Shear-induced breaking of internal gravity waves

Christopher J. Howland*, John R. Taylor, C. P. Caulfield

*Corresponding author for this work

Research output: Contribution to journalArticleAcademicpeer-review

1 Citation (Scopus)

Abstract

Motivated by observations of turbulence in the strongly stratified ocean thermocline, we use direct numerical simulations to investigate the interaction of a sinusoidal shear flow and a large-amplitude internal gravity wave. Despite strong nonlinearities in the flow and a lack of scale separation, we find that linear ray-tracing theory is qualitatively useful in describing the early development of the flow as the wave is refracted by the shear. Consistent with the linear theory, the energy of the wave accumulates in regions of negative mean shear where we observe evidence of convective and shear instabilities. Streamwise-aligned convective rolls emerge the fastest, but their contribution to irreversible mixing is dwarfed by shear-driven billow structures that develop later. Although the wave strongly distorts the buoyancy field on which these billows develop, the mixing efficiency of the subsequent turbulence is similar to that arising from Kelvin-Helmholtz instability in a stratified shear layer. We run simulations at Reynolds numbers Re of 5000 and 8000, and vary the initial amplitude of the internal gravity wave. For high values of initial wave amplitude, the results are qualitatively independent of. Smaller initial wave amplitudes delay the onset of the instabilities, and allow for significant laminar diffusion of the internal wave, leading to reduced turbulent activity. We discuss the complex interaction between the mean flow, internal gravity wave and turbulence, and its implications for internal wave-driven mixing in the ocean.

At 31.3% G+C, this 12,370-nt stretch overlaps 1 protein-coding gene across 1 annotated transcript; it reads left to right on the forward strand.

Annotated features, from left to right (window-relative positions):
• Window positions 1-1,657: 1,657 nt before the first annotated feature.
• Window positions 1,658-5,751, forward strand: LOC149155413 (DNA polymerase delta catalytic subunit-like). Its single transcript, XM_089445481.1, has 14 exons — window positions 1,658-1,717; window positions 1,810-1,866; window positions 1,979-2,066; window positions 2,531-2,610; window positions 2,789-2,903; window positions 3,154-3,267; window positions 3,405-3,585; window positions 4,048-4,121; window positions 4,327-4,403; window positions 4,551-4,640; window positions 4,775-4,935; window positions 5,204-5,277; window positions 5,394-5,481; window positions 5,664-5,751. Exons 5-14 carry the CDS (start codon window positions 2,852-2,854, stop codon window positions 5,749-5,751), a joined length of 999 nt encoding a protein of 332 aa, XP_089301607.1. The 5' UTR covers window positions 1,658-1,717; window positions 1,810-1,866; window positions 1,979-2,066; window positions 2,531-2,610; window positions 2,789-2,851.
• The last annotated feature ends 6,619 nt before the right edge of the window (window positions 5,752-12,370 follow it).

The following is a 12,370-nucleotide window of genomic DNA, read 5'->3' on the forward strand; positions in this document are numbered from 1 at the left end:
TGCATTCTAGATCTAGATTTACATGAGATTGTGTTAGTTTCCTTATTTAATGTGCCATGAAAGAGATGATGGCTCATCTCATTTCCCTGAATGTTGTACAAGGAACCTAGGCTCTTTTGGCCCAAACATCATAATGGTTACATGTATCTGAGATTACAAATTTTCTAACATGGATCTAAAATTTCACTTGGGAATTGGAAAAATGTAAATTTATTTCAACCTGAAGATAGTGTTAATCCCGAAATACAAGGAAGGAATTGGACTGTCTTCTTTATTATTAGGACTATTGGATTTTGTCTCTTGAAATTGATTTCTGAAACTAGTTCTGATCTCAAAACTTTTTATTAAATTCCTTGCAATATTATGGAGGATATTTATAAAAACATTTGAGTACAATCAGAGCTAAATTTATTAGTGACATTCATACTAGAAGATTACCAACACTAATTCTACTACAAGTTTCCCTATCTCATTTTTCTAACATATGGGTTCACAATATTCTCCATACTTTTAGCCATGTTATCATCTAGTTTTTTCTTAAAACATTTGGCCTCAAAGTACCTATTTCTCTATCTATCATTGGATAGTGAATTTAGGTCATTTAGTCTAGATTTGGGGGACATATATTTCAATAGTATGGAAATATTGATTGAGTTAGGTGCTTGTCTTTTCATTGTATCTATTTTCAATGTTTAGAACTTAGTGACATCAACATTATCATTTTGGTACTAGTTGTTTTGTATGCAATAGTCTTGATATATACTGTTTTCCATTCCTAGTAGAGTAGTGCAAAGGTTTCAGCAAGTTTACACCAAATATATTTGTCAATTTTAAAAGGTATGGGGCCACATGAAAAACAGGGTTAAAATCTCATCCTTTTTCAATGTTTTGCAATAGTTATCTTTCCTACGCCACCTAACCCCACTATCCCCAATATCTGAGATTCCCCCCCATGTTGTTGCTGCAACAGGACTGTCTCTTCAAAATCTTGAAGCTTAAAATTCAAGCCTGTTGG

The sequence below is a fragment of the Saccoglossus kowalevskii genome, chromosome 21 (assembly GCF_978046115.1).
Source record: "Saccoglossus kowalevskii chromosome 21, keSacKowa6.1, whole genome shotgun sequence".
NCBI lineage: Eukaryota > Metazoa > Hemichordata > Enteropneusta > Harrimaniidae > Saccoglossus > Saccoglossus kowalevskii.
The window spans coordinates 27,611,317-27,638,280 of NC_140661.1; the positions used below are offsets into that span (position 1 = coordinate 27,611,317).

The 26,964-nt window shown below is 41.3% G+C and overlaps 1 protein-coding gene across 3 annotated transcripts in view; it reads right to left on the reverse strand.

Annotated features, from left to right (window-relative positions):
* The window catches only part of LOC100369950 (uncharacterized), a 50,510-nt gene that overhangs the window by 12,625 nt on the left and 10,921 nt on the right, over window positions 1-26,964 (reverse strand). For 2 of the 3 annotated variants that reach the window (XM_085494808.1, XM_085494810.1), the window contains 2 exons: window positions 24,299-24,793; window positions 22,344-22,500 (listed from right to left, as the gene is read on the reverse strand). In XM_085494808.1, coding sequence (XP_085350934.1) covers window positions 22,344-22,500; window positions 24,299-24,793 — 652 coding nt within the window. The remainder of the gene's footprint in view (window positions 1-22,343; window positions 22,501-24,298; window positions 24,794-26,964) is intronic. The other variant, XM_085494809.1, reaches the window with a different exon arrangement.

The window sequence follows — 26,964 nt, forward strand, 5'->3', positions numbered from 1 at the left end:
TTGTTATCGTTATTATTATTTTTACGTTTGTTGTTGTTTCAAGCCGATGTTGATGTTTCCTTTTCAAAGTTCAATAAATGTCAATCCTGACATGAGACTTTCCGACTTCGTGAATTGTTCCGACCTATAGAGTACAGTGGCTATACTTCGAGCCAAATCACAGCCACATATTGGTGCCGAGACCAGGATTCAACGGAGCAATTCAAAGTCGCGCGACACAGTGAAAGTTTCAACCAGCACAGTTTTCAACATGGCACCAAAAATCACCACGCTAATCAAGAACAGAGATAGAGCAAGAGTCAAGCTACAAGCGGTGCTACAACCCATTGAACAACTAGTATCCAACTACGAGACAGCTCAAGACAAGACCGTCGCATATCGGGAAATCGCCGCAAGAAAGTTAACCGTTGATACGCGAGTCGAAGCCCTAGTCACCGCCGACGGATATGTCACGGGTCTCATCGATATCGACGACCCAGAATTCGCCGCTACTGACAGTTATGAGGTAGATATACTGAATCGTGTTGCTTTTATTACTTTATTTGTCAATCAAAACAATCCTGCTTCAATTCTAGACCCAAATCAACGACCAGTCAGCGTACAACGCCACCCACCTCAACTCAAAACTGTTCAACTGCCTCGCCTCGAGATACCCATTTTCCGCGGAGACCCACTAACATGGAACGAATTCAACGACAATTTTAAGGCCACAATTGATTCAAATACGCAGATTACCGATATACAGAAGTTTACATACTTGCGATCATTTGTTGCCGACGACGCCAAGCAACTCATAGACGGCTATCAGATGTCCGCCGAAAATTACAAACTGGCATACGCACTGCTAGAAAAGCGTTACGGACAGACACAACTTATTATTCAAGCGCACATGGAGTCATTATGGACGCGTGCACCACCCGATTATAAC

Original languageEnglish
Article numberA24
JournalJournal of fluid mechanics
Volume921
DOIs
Publication statusPublished - 25 Aug 2021

Keywords

  • internal waves
  • stratified turbulence
  • wave breaking
  • UT-Hybrid-D

Fingerprint

Dive into the research topics of 'Shear-induced breaking of internal gravity waves'. Together they form a unique fingerprint.

Cite this